Chapter 12 – Slow Torture

Mark Twain2016年05月20日'Command+D' Bookmark this page

Light off Small Medium Large

STRAIGHT off, we were in the country. It was
most lovely and pleasant in those sylvan solitudes
in the early cool morning in the first freshness of
autumn. From hilltops we saw fair green valleys lying
spread out below, with streams winding through them,
and island groves of trees here and there, and huge
lonely oaks scattered about and casting black blots of
shade; and beyond the valleys we saw the ranges of
hills, blue with haze, stretching away in billowy perspective to the horizon, with at wide intervals a dim
fleck of white or gray on a wave-summit, which we
knew was a castle. We crossed broad natural lawns
sparkling with dew, and we moved like spirits, the
cushioned turf giving out no sound of footfall; we
dreamed along through glades in a mist of green light
that got its tint from the sun-drenched roof of leaves
overhead, and by our feet the clearest and coldest of
runlets went frisking and gossiping over its reefs and
making a sort of whispering music, comfortable to hear;
and at times we left the world behind and entered into
the solemn great deeps and rich gloom of the forest,
where furtive wild things whisked and scurried by and
were gone before you could even get your eye on the
place where the noise was; and where only the earliest
birds were turning out and getting to business with a
song here and a quarrel yonder and a mysterious faroff hammering and drumming for worms on a tree trunk
away somewhere in the impenetrable remotenesses of
the woods. And by and by out we would swing again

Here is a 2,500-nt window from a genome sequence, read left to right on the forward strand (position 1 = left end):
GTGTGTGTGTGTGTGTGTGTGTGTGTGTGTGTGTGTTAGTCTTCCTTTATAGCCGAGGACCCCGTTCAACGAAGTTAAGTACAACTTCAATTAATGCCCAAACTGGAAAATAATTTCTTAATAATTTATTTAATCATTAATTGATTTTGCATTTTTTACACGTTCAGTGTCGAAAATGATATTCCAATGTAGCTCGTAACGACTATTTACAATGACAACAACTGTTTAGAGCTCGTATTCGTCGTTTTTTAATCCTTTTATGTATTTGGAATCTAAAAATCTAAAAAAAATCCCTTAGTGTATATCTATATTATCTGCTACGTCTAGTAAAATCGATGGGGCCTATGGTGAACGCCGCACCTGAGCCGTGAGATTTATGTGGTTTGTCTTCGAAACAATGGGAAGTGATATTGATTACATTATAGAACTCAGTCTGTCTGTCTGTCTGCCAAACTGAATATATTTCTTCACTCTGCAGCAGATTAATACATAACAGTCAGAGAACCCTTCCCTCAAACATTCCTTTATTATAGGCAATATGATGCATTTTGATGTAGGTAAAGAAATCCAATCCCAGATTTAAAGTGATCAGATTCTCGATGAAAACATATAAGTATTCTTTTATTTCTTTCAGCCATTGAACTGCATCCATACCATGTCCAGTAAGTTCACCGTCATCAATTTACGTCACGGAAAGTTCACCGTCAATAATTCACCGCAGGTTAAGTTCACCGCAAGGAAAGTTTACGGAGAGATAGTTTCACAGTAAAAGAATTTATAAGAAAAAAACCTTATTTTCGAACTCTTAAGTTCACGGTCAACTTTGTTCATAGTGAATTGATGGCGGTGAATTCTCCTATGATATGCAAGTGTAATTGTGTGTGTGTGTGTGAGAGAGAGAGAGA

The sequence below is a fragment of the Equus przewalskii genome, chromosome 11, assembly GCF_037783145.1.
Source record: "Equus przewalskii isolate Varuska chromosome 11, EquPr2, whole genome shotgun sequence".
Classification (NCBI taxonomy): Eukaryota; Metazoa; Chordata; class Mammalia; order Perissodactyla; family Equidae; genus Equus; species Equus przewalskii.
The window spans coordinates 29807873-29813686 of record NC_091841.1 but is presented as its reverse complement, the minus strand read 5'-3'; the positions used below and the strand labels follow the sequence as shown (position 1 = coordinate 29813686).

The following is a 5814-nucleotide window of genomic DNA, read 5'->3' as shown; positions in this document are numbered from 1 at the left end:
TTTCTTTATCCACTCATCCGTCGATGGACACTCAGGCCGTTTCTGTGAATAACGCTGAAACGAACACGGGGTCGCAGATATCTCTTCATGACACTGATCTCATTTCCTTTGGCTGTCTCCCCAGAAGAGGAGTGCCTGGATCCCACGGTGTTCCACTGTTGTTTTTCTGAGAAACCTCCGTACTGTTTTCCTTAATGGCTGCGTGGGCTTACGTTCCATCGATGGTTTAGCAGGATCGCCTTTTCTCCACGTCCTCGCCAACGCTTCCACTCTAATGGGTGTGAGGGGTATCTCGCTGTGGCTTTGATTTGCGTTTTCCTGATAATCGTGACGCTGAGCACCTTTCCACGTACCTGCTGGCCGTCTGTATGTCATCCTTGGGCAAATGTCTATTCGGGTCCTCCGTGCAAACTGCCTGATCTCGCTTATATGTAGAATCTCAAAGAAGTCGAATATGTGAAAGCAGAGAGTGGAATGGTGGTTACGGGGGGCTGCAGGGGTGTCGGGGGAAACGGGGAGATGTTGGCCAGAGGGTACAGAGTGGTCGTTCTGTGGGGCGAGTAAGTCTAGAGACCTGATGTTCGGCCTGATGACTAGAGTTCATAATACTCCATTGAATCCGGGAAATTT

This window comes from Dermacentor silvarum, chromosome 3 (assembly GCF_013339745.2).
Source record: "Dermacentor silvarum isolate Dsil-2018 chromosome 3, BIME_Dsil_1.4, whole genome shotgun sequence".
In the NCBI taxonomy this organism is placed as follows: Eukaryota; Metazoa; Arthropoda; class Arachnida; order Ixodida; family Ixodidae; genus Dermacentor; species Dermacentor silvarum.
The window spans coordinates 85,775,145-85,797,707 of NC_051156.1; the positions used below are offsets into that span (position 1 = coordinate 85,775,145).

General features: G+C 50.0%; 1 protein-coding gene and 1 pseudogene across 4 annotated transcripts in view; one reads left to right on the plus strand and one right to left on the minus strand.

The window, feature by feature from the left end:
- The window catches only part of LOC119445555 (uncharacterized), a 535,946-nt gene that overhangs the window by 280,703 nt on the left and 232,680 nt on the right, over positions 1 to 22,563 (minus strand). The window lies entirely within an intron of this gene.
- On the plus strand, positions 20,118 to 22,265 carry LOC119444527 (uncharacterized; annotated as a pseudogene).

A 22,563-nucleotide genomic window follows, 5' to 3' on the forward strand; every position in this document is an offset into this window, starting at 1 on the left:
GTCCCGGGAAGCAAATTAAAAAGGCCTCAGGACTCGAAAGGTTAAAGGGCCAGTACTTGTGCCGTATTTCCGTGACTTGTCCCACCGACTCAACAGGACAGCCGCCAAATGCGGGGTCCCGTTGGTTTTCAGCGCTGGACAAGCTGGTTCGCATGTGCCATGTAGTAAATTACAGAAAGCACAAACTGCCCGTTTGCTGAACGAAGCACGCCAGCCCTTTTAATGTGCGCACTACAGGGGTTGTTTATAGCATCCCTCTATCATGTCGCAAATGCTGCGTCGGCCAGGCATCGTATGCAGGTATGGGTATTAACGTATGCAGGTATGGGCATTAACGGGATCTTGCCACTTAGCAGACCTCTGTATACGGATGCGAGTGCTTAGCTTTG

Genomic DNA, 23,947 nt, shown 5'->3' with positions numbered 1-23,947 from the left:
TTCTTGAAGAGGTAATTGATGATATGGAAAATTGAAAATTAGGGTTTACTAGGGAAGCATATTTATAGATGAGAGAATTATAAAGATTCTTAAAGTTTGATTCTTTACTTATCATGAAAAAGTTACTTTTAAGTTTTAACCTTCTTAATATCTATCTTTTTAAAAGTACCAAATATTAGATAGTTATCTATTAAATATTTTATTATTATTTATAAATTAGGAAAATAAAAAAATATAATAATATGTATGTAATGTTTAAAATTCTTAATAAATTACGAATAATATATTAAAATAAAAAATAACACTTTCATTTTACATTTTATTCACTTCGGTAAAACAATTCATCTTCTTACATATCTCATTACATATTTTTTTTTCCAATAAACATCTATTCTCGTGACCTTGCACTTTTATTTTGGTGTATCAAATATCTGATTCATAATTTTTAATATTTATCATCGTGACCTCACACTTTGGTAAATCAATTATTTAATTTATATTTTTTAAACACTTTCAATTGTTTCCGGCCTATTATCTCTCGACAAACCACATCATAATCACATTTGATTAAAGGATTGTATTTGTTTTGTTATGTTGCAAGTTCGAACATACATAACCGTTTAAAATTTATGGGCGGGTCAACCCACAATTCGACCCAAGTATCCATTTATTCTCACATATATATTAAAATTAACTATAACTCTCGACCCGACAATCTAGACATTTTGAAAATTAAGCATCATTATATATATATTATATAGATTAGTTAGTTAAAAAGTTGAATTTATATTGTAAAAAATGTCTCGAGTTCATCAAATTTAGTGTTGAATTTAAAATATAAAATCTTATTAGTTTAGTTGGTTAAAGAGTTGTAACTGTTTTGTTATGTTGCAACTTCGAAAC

into the glare.

About the third or fourth or fifth time that we swung
out into the glare — it was along there somewhere, a
couple of hours or so after sun-up — it wasn’t as pleasant as it had been. It was beginning to get hot. This
was quite noticeable. We had a very long pull, after
that, without any shade. Now it is curious how
progressively little frets grow and multiply after they
once get a start. Things which I didn’t mind at all,
at first, I began to mind now — and more and more,
too, all the time. The first ten or fifteen times I wanted
my handkerchief I didn’t seem to care; I got along,
and said never mind, it isn’t any matter, and dropped
it out of my mind. But now it was different; I wanted
it all the time; it was nag, nag, nag, right along, and
no rest; I couldn’t get it out of my mind; and so at
last I lost my temper and said hang a man that would
make a suit of armor without any pockets in it. You
see I had my handkerchief in my helmet; and some
other things; but it was that kind of a helmet that you
can’t take off by yourself. That hadn’t occurred to
me when I put it there; and in fact I didn’t know it.
I supposed it would be particularly convenient there.
And so now, the thought of its being there, so handy
and close by, and yet not get-at-able, made it all the
worse and the harder to bear. Yes, the thing that you
can’t get is the thing that you want, mainly; every one
has noticed that. Well, it took my mind off from everything else; took it clear off, and centered it in my
helmet; and mile after mile, there it stayed, imagining
the handkerchief, picturing the handkerchief; and it
was bitter and aggravating to have the salt sweat keep
trickling down into my eyes, and I couldn’t get at it.
It seems like a little thing, on paper, but it was not a
little thing at all; it was the most real kind of misery.
I would not say it if it was not so. I made up my
mind that I would carry along a reticule next time, let
it look how it might, and people say what they would.
Of course these iron dudes of the Round Table would
think it was scandalous, and maybe raise Sheol about
it, but as for me, give me comfort first, and style afterwards. So we jogged along, and now and then we
struck a stretch of dust, and it would tumble up in
clouds and get into my nose and make me sneeze
and cry; and of course I said things I oughtn’t to
have said, I don’t deny that. I am not better than

We couldn’t seem to meet anybody in this lonesome Britain, not even an ogre; and, in the mood I
was in then, it was well for the ogre; that is, an
ogre with a handkerchief. Most knights would have
thought of nothing but getting his armor; but so I
got his bandanna, he could keep his hardware, for all
of me.

Meantime, it was getting hotter and hotter in there.
You see, the sun was beating down and warming up the
iron more and more all the time. Well, when you are